There are lots of patterns in the world. Some of them are governed by the law of gravity, some by other physical principles. And some of them are governed by software. That is to say, the robustness of the pattern, the fact that it's salient, the fact that you can identify it, the fact that it keeps reproducing itself, that it can be found here, there, and elsewhere, the fact that you can predict it, is not because there's a fundamental law like the law of gravity that governs it, but because these are the patterns that occur wherever there are ultimately computational devices, wherever you have organisms that process information. They preserve, restore and repair the patterns, and keep the patterns going. And that really is a fundamental, new feature of the universe. If you went to a lifeless planet and did an inventory of all the patterns that were on that planet, these wouldn't be there. They're the patterns you can find in DNA--those are the ur-patterns, the ones that make all the rest of the patterns possible. They're also the patterns that you find in texts. They're the patterns that folks try to hide by encryption, and that really clever cryptographers nevertheless uncover. These are, of course, patterns to be discovered in the layout of physical matter; they have to have some physical embodiment in nucleotides or ink marks or particles and charges. But what explains their very existence in the universe is computation, is the algorithmic quality of all things that reproduce and that have meaning, and that make meaning.

These patterns are not, in one sense, reducible to the laws of physics, although they are based in physical reality, although they are patterns in the activities and arrangements of physical particles. The explanation of why they form the patterns they do has to go on at a higher level. Doug Hofstadter once gave a very elegant simple example of this. We come across a computer and it's chugging along, chugging along; it's not stopping. And our question is: Why doesn't it stop? What fact explains the fact that this particular computer at this time doesn't stop? And in Doug's example, the answer is that reason it doesn't stop is that pi is irrational! What? Well, the number pi is an irrational number, which means it's a never-ending decimal, and this particular computer program is generating the decimal expansion of pi, a process that will never stop. Of course, the computer may break. Somebody may come along with an ax and cut the cord so it doesn't have any more power, but as long as it keeps powered, it's going to go on generating these digits forever. That's a simple concrete fact that can be detected in the world, the explanation of which cites an abstract mathematical fact about a particular number that is an irrational number.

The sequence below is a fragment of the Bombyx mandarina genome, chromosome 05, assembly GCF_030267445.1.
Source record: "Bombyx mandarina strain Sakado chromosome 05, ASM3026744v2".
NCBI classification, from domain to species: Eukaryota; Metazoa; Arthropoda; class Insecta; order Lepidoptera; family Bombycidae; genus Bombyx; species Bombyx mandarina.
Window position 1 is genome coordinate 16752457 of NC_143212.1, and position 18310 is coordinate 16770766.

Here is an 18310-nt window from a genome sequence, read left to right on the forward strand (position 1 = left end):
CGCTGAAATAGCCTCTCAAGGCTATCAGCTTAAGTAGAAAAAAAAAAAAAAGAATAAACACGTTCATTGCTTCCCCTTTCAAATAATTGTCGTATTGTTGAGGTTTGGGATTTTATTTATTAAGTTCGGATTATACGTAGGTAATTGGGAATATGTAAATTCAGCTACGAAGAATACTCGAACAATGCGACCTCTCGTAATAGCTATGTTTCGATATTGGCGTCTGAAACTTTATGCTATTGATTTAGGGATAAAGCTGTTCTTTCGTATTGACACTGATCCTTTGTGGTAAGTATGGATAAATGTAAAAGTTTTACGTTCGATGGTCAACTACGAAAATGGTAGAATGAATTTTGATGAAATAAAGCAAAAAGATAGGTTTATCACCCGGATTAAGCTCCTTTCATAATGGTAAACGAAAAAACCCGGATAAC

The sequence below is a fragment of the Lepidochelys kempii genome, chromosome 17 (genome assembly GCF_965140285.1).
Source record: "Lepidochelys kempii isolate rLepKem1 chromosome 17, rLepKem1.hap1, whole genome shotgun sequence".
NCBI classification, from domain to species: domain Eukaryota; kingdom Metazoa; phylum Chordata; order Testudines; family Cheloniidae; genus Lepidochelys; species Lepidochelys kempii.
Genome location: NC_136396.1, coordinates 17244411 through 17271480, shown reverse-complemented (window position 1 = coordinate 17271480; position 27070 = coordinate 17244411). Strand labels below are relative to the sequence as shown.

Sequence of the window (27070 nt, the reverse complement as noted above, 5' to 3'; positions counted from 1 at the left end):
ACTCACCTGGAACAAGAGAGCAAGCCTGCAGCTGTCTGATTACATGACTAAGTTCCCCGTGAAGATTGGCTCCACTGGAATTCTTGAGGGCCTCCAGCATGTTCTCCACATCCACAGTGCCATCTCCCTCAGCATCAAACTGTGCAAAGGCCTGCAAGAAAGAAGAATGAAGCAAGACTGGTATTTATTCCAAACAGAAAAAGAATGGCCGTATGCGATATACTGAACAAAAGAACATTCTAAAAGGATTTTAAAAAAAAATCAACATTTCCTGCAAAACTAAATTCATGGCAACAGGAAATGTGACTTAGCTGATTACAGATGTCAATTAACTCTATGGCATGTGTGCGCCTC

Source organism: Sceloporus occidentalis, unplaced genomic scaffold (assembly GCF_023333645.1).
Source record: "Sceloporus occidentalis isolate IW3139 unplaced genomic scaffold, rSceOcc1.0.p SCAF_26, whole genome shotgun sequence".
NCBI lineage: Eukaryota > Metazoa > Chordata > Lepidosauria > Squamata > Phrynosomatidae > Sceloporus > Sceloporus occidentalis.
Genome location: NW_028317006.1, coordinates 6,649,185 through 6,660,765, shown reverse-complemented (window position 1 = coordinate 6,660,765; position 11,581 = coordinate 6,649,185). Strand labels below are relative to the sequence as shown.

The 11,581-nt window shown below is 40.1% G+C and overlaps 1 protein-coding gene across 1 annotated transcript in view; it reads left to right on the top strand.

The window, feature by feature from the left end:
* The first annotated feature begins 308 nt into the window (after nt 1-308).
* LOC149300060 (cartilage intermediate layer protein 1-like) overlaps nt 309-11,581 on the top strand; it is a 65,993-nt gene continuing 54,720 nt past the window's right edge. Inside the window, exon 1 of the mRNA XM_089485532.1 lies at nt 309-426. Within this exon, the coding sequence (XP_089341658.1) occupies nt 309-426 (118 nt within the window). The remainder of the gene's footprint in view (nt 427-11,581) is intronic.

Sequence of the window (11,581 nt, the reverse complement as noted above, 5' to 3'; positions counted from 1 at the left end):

Now, there are many other patterns like this in the world, which are not as arcane and that have to do with the meaning we attach to things. Why is he blushing? Blushing is a matter of the suffusion of blood through the skin of the face for goodness sake — there's a perfectly good explanation of what the process of blushing is — but why is he blushing? He's blushing because he thinks she knows some fact about him that he wishes that she didn't know. That's a complex, higher order intentional state, one that's only visible when you go to the higher, intentional level. You can't see that by looking at the individual states of the neurons in his brain. You have to go to the level at which you're talking about what this man knows, what he believes, and what he wants.

The intentional level is what I call the intentional stance. It's a strategy you can try whenever you're confronted with something complex in nature ­ it doesn't always work. The idea is to interpret that complexity as one or more intelligent, rational agents that have agendas, beliefs, and desires, and that are interacting. When you go up to the intentional level, you discover patterns that are highly predictive, that are robust, and that are not reducible in any meaningful sense to the lower-level patterns at the physical level. In between the intentional stance and the physical stance is what I call the design stance. That's the level of software.

The idea of abstraction has been around for a long time, and 200 years ago you could enliven a philosophical imagination by asking what Mozart's Haffner Symphony is made of. It's ink on pieces of paper, it's a sequence of sounds as played by people with various stringed instruments and other instruments. It's an abstract thing. It's a symphony. Stradivarius made violins; Mozart made symphonies, which depend on a physical realization, but don't depend on any particular one. They have an independent existence, which can shift from one medium to another and back.

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